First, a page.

Early Tamil Cinema and the Making of Modern Bharatanatyam
A detailed history of the confluence of two South Indian art forms
Celluloid Classicism provides a rich and detailed history of two important modern South Indian cultural forms: Tamil Cinema and Bharatanatyam dance. It addresses representations of dance in the cinema from an interdisciplinary, critical-historical perspective. The intertwined and symbiotic histories of these forms have never received serious scholarly attention. For the most part, historians of South Indian cinema have noted the presence of song and dance sequences in films, but have not historicized them with reference to the simultaneous revival of dance culture among the middle-class in this region. In a parallel manner, historians of dance have excluded deliberations on the influence of cinema in the making of the "classical" forms of modern India. Although the book primarily focuses on the period between the late 1920s and 1950s, it also addresses the persistence of these mid-twentieth century cultural developments into the present. The book rethinks the history of Bharatanatyam in the twentieth century from an interdisciplinary, transmedia standpoint and features 130 archival images.
INTRODUCTION • On Convergent Histories • The Devadāsī Community and the Cinematic Imagination: Politics, Participation, and Representation • The Ocular Politics of Making Modern Bharatanatyam • Cinema, Dance, and Bourgeois Nationalism: Mediated Morality, "Classicism," and the State in Modern South India • The Emergence of the "Choreographer" and a New Envisioning of Dance • Genre, Repertoire, and Technique between Cinema and the Urban Stage Coda • The Enduring Pedagogical Afterlives of Bharatanatyam's "Celluloid Classicism"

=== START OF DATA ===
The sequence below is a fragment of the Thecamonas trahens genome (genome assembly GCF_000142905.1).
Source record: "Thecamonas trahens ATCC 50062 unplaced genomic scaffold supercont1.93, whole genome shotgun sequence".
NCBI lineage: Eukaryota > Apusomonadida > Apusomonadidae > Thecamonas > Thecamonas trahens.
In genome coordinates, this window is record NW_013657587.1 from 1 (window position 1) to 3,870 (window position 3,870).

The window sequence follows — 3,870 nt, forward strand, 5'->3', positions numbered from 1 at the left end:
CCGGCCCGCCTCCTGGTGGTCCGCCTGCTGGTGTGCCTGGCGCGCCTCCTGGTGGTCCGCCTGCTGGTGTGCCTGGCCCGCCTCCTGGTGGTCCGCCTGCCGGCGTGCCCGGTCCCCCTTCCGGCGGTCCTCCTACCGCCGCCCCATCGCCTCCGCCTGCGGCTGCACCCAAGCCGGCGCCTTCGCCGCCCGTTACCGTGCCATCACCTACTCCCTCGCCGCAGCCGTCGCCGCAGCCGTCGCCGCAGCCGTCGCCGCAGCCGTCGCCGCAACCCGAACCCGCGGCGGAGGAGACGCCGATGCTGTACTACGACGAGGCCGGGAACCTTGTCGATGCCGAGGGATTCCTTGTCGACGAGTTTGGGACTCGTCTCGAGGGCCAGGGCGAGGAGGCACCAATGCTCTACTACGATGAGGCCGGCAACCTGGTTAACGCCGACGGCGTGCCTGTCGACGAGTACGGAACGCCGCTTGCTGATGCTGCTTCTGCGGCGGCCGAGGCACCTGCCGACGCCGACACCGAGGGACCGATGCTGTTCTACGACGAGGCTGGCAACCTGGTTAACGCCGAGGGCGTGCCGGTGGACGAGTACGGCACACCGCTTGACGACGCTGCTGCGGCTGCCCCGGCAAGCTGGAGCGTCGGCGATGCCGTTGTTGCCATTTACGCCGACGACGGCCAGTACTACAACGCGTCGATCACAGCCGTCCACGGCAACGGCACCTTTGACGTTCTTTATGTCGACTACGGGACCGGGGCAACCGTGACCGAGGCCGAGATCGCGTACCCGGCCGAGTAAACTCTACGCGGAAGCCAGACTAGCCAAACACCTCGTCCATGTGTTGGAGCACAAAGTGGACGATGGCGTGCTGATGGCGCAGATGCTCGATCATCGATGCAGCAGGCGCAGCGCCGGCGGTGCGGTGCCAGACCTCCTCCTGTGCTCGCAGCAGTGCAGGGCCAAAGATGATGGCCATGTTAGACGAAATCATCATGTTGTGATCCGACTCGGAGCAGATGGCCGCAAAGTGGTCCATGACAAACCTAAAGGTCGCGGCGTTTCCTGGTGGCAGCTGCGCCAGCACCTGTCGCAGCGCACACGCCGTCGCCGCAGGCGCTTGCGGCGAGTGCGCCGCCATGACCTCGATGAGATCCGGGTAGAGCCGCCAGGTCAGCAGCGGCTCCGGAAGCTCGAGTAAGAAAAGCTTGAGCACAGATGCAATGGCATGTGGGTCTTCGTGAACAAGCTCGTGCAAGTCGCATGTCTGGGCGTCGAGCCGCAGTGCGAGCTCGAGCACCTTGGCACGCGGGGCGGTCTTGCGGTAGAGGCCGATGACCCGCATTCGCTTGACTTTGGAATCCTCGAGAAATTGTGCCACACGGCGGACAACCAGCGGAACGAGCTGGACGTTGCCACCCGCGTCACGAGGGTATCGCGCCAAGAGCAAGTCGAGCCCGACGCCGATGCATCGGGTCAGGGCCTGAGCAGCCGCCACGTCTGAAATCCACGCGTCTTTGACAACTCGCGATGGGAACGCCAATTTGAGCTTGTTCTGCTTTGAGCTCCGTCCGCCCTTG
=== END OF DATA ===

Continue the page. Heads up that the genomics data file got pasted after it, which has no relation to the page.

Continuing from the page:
"A striking achievement, Celluloid Classicism deepens and broadens conventional histories of South Indian performance. Meticulously researched and conceptually rich, Krishnan's work illustrates the aesthetic debt modern bharata natyam owes to South Indian cinema while also demonstrating cinema's reliance on local dance and theatre traditions."~Janet O'Shea, author of At Home in the World: Bharata Natyam on the Global Stage
"This beautifully crafted, path-breaking book situates south Indian 'classical' dance in the genealogies of modernity. Krishnan's argument—that Bharatanayam emerged in symbiosis with a cinema permeated by dance and its hereditary practitioners—is simply compelling."~Indira Peterson, Mount Holyoke College